Job Description:

Cartographers collect information about the geography of an area to design and produce maps, charts and plans.

Job Category:
Environmental Industry

What you will do:

In this role you could:

  • use desktop publishing and specialist computer software
  • design digital or paper based maps
  • check maps and charts are accurate and to scale
  • edit maps by adding or removing new roads, structures or landmarks
  • collect and analyse data from remote sensors on satellites and planes
  • use GIS to model and analyse landscape features
  • plot the heights and positions of geographical features from photographs
  • carry out surveys of the land, sea or coastal areas


You’ll need:

  • knowledge of geography
  • maths knowledge
  • design skills and knowledge
  • to be able to use a computer and the main software packages confidently

As well as:

  • analytical thinking skills
  • to be thorough and pay attention to detail (organisational skills)
  • excellent written communication skills
  • the ability to work well with others (teamwork skills)
  • concentration skills
Illustration of employee looking at workspace

Entry Requirements:

To become a Cartographer, you’ll need a combination of specific educational qualifications, skills, and experiences. While there are no specific subjects that are mandatory for this career, certain subjects and skills can be beneficial in preparing for a career in cartography and related fields. Cartographers are responsible for creating maps and visual representations of geographic information. Here are some subjects that can be helpful:

  1. Geography: Geography can provide you with a foundational understanding of geographical principles, map reading, and geographic information systems (GIS).
  2. Mathematics: Strong math skills are essential for cartography, as you’ll be working with various measurements, coordinates, and mathematical concepts when creating maps.
  3. Physics (Optional): Courses in physics can provide insights into principles related to geographic phenomena and natural processes that may be relevant in cartography.
  4. Computer Science (Optional): Familiarity with computer programming and GIS software can be valuable for modern cartographers, as much of map-making is done digitally.
  5. Art and Design (Optional): Courses in art and design can help you develop skills in visual representation, which is essential for creating aesthetically pleasing and informative maps.
  6. Environmental Science (Optional): Courses in environmental science can provide knowledge about natural landscapes, ecosystems, and environmental factors that may influence map design.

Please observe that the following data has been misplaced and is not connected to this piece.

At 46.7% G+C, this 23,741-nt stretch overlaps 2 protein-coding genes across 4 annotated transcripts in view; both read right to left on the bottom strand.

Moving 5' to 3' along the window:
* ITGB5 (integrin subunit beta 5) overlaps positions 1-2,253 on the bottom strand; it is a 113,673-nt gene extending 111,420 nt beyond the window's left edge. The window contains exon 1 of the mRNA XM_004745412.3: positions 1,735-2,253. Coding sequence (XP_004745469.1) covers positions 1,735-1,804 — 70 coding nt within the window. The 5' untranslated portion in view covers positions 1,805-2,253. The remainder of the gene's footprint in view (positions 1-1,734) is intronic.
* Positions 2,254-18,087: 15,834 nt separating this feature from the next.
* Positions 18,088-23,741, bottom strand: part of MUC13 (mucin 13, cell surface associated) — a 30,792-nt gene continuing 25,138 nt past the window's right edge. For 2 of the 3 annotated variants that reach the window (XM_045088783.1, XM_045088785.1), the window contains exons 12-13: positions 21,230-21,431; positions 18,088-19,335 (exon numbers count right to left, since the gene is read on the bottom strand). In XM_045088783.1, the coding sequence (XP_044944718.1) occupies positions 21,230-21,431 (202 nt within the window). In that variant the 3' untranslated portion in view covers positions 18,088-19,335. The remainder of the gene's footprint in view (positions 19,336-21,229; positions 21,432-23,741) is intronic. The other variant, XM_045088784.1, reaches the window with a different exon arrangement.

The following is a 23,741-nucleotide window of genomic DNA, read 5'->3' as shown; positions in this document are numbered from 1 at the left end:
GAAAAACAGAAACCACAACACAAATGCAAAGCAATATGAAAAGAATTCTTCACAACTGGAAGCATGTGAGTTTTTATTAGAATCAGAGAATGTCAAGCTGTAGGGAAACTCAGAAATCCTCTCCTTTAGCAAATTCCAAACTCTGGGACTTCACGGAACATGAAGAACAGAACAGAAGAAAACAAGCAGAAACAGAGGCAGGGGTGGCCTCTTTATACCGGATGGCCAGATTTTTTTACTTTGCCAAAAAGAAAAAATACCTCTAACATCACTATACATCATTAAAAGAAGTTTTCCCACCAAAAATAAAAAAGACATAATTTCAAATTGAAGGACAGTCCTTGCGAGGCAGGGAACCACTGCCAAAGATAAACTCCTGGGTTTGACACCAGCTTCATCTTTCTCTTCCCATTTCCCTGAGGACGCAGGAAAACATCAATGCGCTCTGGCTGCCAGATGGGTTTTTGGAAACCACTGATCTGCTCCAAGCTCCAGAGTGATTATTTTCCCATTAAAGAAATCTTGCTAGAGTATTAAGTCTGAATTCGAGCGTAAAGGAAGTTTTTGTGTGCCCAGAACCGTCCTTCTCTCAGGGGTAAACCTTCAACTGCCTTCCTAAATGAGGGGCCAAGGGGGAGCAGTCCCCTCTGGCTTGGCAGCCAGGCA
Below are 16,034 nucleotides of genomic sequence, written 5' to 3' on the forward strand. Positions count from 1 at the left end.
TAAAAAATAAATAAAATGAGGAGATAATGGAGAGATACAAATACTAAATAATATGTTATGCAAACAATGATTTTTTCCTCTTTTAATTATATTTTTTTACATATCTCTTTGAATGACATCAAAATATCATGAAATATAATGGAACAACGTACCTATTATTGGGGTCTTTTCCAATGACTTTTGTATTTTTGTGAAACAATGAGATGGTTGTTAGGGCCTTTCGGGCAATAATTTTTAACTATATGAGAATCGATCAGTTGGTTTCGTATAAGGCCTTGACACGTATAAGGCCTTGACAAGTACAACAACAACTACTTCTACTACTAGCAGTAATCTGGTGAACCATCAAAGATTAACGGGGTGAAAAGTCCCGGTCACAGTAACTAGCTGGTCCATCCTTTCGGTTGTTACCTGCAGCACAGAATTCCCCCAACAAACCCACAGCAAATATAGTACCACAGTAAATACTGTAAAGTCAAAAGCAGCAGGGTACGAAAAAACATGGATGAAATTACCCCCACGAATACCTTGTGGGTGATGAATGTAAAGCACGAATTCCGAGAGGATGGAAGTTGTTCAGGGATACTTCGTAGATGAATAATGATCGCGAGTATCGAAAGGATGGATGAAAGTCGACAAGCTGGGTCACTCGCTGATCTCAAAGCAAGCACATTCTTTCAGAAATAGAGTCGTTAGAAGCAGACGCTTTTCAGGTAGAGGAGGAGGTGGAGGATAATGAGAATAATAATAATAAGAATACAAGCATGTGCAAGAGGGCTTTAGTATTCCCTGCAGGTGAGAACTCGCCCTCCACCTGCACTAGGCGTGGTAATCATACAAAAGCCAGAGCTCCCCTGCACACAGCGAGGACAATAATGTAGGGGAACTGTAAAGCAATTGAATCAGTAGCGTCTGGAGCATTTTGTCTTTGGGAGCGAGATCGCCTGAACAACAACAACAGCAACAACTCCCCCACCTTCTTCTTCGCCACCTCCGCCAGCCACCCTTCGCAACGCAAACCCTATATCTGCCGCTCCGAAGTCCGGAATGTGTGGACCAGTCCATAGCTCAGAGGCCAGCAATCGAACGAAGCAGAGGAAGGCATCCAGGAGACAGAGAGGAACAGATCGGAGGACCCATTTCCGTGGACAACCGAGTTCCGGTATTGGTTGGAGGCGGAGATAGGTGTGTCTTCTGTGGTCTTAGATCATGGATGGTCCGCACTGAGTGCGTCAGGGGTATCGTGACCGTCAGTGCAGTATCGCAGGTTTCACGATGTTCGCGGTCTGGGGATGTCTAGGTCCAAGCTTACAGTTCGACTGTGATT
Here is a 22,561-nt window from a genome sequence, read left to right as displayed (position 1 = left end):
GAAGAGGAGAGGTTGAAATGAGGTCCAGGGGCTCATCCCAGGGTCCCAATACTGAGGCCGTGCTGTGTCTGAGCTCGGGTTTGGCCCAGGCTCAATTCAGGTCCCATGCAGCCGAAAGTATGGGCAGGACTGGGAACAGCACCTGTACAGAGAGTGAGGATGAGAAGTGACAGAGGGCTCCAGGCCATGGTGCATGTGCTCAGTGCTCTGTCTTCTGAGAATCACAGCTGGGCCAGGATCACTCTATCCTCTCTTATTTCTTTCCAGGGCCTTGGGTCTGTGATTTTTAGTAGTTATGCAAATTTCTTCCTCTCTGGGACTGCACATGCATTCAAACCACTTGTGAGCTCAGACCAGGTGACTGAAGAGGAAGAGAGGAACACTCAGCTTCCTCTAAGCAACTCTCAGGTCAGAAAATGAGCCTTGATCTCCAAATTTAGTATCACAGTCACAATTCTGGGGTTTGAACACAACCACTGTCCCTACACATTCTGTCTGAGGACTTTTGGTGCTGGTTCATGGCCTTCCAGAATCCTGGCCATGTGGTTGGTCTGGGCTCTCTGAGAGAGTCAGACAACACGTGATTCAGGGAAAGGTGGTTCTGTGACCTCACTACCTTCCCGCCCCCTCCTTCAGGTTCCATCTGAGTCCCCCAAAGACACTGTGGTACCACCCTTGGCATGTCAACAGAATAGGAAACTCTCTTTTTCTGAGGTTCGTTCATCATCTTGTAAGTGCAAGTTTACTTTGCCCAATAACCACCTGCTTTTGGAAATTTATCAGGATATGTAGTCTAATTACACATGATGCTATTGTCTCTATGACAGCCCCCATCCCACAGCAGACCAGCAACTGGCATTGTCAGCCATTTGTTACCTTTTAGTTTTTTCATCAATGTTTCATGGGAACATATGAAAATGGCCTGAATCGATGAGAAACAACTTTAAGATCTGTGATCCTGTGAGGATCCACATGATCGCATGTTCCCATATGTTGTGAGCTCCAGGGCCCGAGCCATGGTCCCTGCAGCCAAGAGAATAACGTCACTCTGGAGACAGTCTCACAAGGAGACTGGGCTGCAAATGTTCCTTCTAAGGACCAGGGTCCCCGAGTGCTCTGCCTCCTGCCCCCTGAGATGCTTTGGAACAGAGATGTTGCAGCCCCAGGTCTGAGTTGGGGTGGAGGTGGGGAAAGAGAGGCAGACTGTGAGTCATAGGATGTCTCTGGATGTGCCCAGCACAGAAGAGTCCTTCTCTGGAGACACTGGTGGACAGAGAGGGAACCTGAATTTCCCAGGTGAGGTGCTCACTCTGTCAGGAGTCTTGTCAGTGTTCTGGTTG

Post School

You can get into this job through:

  • a university course
  • an apprenticeship
  • working towards this role
  • the armed forces


You can take a degree in:

  • geography
  • geographical information systems (GIS)
  • land surveying
  • earth sciences
  • oceanography

Employers may also accept degrees in other subjects like computer science, software engineering or graphic design.

A postgraduate qualification may help you to find work in a specialist field of cartography like GIS.


The following apprenticeships may be relevant to this role:

  • geospatial and mapping science
  • specialist degree apprenticeship
  • geospatial survey technician advanced apprenticeship


You may be able to get into this job by starting as a trainee cartographic technician and working your way up.

Employers may expect you to have completed:

  • an apprenticeship in geospatial
  • surveying
  • studying subjects like: geography, art and design, mathematics or computing

Other Routes

If you want to work as a cartographer in the armed forces, you can apply to become a geographic technician with the Army or join the Air Force as an air cartographer.

When you leave the services, you could use your experience to find work in commercial cartography and mapping.

Career tips

You can find cartography jobs in the private and public sector.

Look for opportunities with:

  • local and national government departments
  • transport companies
  • publishing companies
  • surveying or oil companies
  • the armed services

Working Hours and Environment:

A typical week consists of 39-41 hours of work. You could be required to work evenings occasionally.

You could work in an office.

Career Path & Progression:

With experience you could become a senior cartographer and manage mapping projects and staff.

You could also work on a freelance basis as a consultant.